I purchased the 44th St. Diner on November 16, 2004. Over the past 10 or so years I’ve operated it very similarly to the way it was when I purchased it. Around this time last year, I felt it was time to make some significant changes.
The biggest change I made was closing for Sundays starting in December, 2014. My wife and I had struggled with this decision for many years and I always felt it was too risky to close on our busiest day of the week. In October of last year, I felt led to make the decision to close on Sundays. I did it so that my staff and myself would have one guaranteed day to spend with family and friends, go to church, or just have a day of rest and maybe watch some Lions (meh). Little did I know that family would take on new meaning as two days after the decision was made my wife and I found out we’d be expecting our first child come summer.
After we closed on Sundays, I knew that the next big change would be what our restaurant represented. In our personal life, we would often go to farmer’s market, buy organic when feasible, and occasionally eat a meal without meat. This was in stark opposition to the business I was running and I knew something had to change.
We spent the next 8 months working on a menu that we felt more represented who we in our personal lives. Along with the menu, we wanted to freshen up the interior a little and maybe invest in some technology that could eventually help us manage the business better. All these changes led us to decide that it was time to get a new name. We felt the name “44th St. Diner” no longer accurately represented who we were or what we wanted to become.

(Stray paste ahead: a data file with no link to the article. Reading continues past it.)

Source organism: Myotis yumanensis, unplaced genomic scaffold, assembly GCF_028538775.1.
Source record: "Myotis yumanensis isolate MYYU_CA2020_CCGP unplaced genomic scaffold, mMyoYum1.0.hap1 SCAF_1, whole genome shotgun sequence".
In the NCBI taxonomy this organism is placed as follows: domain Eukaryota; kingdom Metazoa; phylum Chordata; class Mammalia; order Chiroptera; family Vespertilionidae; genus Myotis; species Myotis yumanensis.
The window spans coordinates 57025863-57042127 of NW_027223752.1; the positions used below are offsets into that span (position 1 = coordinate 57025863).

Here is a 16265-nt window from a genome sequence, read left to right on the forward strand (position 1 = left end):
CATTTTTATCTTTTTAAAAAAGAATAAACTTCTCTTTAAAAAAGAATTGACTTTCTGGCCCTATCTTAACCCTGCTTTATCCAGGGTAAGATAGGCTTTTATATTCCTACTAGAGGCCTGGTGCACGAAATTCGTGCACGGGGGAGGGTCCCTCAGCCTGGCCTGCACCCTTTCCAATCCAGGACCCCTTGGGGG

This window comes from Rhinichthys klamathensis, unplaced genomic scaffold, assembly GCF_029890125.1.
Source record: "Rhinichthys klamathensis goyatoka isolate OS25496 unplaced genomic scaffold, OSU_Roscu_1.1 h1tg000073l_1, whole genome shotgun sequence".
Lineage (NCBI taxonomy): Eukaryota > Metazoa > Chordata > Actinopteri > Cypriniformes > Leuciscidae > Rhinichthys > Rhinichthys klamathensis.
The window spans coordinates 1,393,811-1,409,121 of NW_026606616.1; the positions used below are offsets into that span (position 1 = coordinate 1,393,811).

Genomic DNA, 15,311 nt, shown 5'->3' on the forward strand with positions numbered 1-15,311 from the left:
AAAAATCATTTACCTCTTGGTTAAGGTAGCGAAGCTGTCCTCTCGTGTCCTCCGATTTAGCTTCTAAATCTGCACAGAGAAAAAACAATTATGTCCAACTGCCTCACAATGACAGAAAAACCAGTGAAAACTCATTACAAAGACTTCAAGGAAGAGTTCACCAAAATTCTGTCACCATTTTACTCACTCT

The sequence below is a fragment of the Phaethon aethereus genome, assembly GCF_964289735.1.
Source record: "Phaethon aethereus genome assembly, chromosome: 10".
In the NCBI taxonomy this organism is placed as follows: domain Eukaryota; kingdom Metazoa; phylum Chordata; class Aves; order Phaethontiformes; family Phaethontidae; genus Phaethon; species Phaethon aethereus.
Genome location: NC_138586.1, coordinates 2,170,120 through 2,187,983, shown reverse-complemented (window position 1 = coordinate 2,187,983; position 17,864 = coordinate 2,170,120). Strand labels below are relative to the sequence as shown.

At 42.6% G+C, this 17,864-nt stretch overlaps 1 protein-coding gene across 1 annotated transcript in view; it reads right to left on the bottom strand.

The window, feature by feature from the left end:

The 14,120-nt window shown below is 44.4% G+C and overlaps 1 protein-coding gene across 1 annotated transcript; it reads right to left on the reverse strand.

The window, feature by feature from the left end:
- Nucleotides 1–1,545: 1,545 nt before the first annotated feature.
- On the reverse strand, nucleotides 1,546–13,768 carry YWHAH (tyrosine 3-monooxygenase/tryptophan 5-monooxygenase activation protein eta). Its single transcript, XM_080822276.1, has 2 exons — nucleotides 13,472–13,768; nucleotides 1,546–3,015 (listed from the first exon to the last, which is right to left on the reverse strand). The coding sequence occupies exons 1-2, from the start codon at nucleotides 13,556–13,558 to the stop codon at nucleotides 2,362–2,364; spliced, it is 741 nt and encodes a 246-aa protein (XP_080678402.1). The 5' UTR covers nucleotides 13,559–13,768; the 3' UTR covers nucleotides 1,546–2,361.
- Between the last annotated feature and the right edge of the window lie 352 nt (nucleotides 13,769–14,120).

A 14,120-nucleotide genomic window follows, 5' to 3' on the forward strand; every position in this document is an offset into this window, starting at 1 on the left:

We decided on Noble because we felt it fit with the direction we were taking our menu. Traditionally in the restaurant biz, the goal is to buy low and sell high (similar to Wall Street). This is accomplished by usually buying the lowest quality/cheapest products and trying to serve them in such a way that they seem more impressive then they are. I call this deception dining, and it is rampant in the industry – I’m sure there is some of it still lingering around my restaurant as well. I even once had a cook that said by definition, if you buy a can of soup and add three ingredients/seasonings to it, you can call it homemade. Similarly, I laugh a little when I look at a menu and it has the words freshest ingredients or highest quality. I would assume there are maybe a handful of restaurants in West Michigan who, when referring to their entire menu, could use those phrases and keep a straight face.
So what is Noble? It is an attempt to do it differently. Our mission is made up of three parts: 1) Remove the unnecessary junk in our food when possible 2) Buy the best quality food we can afford 3) Make as many items in house from scratch as possible. We may not be the hippest, coolest, fastest restaurant around, and that’s ok with me. We don’t have concrete floors and exposed brick, ultra trendy uniforms, or the latest indie tracks playing on the PA. That’s simply not who we are. We are just a small restaurant trying to be a little different.